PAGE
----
HARPER'S BAZAAR
THEY SHOT “I SHOT ANDY WARHOL”
Three top independent film talents collaborate on this year’s sensation – plus our critic checks out “City Hall,” “Fargo,” and “Beautiful Girls.”
March 1996
By Elizabeth Pincus


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Factory workers, from left: Coproducer Christine Vachon, director Mary Harron, and cinematographer Ellen Kuras. At first blush, the women behind the scathingly funny I Shot Andy Warhol seem the natural heirs to their subject, feminist visionary Valerie Solanas. Director Mary Harron, cinematographer Ellen Kuras, and coproducer Christine Vachon are as bright, edgy, and political as Solanas ‑a satirist and agitator who wrote the infamous "SCUM [Society for Cutting Up Men] Manifesto"‑ was in the '60s. The difference, of course, is that Solanas was a loose cannon who went on to pump a few slugs from a .32 Beretta into Warhol's chest in 1968 and died destitute in a San Francisco flophouse 20 years later. But now Solanas is emerging again as the toast of the angry‑girl intelligentsia, thanks to the work of Harron and friends, whose film is poised to be the cult hit of the year.

"We worked hard to find what was sympathetic in Valerie's character," says Harron, who in her black leather pants and pale cropped locks looks every bit the part of the London punk‑rock journalist she once was. "We love Valerie. She was very sparkly and charming and wrote brilliant black comedy. But she also did horrible things."

"It was a tough balancing act," adds Vachon. "We didn't want to condone Valerie's stalking side, nor did we want Andy to come off as an evil manipulator who drove her to this act."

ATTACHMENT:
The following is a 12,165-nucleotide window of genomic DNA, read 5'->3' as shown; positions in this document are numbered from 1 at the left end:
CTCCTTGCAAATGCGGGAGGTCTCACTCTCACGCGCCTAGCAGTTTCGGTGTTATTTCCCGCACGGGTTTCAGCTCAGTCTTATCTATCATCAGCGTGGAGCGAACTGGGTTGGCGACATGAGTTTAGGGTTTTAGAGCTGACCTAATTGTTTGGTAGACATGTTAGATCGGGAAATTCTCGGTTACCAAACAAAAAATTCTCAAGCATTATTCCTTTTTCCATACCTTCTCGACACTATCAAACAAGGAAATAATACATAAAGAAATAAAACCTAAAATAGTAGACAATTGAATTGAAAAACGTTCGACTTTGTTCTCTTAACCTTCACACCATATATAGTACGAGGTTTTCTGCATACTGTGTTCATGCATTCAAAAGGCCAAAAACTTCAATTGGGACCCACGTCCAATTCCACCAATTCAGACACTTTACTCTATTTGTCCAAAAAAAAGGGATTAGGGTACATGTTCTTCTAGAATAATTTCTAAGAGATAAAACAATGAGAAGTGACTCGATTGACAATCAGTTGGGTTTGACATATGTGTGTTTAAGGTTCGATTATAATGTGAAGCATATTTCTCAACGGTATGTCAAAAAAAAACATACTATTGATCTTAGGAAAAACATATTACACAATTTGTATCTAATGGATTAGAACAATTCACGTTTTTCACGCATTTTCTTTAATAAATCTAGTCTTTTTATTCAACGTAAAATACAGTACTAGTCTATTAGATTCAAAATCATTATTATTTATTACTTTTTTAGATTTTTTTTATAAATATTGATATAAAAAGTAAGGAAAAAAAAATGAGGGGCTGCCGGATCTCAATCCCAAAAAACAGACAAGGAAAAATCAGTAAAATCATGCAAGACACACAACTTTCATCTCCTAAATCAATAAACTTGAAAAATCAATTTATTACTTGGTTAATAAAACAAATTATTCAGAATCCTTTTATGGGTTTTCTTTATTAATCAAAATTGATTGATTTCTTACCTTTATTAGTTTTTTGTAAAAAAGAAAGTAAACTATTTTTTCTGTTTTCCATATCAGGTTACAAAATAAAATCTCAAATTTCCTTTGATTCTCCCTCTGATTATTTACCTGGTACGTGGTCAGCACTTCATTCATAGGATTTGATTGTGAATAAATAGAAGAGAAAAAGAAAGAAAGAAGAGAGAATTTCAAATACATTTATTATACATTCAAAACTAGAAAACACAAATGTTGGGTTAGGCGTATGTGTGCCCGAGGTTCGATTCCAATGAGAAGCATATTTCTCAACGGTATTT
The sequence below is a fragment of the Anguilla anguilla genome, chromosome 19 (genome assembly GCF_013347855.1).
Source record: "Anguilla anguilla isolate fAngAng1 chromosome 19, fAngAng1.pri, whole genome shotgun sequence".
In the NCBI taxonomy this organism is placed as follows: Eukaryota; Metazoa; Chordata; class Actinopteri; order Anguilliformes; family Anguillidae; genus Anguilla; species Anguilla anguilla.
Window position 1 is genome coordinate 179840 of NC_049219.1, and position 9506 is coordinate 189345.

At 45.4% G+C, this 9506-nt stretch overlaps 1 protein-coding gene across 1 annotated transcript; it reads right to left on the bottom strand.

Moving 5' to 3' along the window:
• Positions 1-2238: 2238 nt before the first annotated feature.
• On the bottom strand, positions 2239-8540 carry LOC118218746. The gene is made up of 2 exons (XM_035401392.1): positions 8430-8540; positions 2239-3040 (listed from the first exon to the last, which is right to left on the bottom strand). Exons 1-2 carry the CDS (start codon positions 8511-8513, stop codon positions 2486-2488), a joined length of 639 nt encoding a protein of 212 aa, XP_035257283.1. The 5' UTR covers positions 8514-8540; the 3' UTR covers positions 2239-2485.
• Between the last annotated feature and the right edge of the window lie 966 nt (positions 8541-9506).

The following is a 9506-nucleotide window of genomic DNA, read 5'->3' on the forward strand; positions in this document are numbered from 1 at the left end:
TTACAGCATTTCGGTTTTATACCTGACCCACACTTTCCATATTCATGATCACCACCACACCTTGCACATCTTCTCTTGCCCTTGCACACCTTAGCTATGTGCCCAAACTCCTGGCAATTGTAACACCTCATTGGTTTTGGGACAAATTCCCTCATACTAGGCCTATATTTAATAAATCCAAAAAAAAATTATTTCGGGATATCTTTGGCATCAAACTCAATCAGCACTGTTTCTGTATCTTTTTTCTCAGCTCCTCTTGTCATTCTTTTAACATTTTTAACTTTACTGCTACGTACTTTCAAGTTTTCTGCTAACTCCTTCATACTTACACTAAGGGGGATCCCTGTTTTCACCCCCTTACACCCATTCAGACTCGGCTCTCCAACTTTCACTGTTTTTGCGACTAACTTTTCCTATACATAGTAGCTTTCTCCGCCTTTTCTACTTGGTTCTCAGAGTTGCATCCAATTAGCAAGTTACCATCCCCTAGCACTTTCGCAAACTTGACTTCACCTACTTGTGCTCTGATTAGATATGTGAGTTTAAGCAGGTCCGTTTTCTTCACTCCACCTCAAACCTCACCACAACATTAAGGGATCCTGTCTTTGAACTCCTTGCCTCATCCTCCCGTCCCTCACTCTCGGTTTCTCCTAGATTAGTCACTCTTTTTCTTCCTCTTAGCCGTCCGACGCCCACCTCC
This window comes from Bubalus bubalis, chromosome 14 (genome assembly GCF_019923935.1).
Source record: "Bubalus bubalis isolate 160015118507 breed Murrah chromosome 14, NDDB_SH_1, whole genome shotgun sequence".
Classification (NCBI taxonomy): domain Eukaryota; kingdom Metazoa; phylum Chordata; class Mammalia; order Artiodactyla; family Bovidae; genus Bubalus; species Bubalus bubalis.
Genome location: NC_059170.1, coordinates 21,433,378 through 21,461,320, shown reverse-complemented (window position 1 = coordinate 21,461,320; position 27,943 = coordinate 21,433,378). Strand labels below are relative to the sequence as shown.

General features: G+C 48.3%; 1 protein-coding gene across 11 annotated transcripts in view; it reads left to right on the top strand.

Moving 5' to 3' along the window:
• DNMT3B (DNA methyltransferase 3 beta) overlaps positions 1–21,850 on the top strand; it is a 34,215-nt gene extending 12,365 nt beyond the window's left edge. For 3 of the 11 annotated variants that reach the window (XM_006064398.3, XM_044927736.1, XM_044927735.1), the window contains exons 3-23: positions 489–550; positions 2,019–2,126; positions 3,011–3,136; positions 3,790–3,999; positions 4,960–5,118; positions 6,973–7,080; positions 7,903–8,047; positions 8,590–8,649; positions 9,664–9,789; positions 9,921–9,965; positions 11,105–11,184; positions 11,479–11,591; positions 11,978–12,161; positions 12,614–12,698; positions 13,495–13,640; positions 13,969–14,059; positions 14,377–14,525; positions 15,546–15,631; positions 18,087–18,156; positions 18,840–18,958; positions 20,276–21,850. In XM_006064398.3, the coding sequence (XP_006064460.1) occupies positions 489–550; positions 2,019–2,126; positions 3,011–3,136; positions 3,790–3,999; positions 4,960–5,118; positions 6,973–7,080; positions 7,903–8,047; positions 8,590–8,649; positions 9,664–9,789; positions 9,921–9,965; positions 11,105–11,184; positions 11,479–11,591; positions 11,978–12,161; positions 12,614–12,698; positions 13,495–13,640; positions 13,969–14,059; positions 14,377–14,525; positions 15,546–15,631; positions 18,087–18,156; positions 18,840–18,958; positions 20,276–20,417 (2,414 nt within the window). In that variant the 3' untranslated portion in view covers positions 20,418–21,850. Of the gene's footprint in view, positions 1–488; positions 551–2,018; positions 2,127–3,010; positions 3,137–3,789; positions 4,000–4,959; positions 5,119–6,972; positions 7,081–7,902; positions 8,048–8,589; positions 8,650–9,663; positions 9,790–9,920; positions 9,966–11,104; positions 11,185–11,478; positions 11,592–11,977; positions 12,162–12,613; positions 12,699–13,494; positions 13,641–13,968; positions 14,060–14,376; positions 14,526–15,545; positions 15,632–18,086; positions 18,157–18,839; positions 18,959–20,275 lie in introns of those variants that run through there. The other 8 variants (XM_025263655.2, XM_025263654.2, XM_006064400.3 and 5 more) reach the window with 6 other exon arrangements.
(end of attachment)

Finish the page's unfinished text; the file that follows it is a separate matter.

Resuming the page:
Vachon, the prodigious producing talent behind such independent successes as Swoon and Go Fish, is no stranger to the dicey trade‑off between glamour and grunge. She notes that Lili Taylor is adorable in the role of Solanas, a lesbian and lifelong iconoclast who wore flannel and dungarees at a time when the debs around her flaunted pearls over their sweater sets. Vachon laughs: "We'd put Lili in these grungy, horrible clothes, and it was like, They look fashionable, they're fabulous! I mean, how do you show glamour? We wanted to use Valerie very delicately and preserve a sense of authenticity, especially in depicting Warhol's Factory. We wanted it to be like, This is where it's happening."

In I Shot Andy Warhol, the Factory appears as a labyrinthine wonderland swathed in silver foil, at once dazzling and tacky. It's where Solanas first met Warhol, a fellow misfit to whom she formed a symbiotic attachment. Explains Kuras, best known for her effervescent work on Unzipped, Douglas Keeve's documentary about Isaac Mizrahi, "Valerie had been living in a dingy, dirty hotel, so walking into the Factory was a whole new experience for her. We used a lot of handheld moves to get at the craziness, at Valerie's sense of awe. It was an incredible challenge doing a period piece. And all the elaborate wigs and everything‑it was hair‑and‑makeup city!"

The genesis of I Shot Andy Warhol dates to 1988, when Harron, then a BBC documentary director, chanced upon a small‑press copy of the "SCUM Manifesto" in a British bookstore. Knocked out by its brilliant voice, she decided to make Solanas the focus of her first dramatic feature. She called Vachon, who in turn called Kuras, a frequent collaborator. And so a beloved project was launched.

"I thought a film about an obscure, supposedly unimportant person could be very revealing and interesting," says Harron, who feels a kinship with Solanas, an artist who struggled in a world that assumed she was inferior. But according to Harron, things have evolved for women filmmakers, even within the last decade. "Women provide a balance on the set. We lower the testosterone."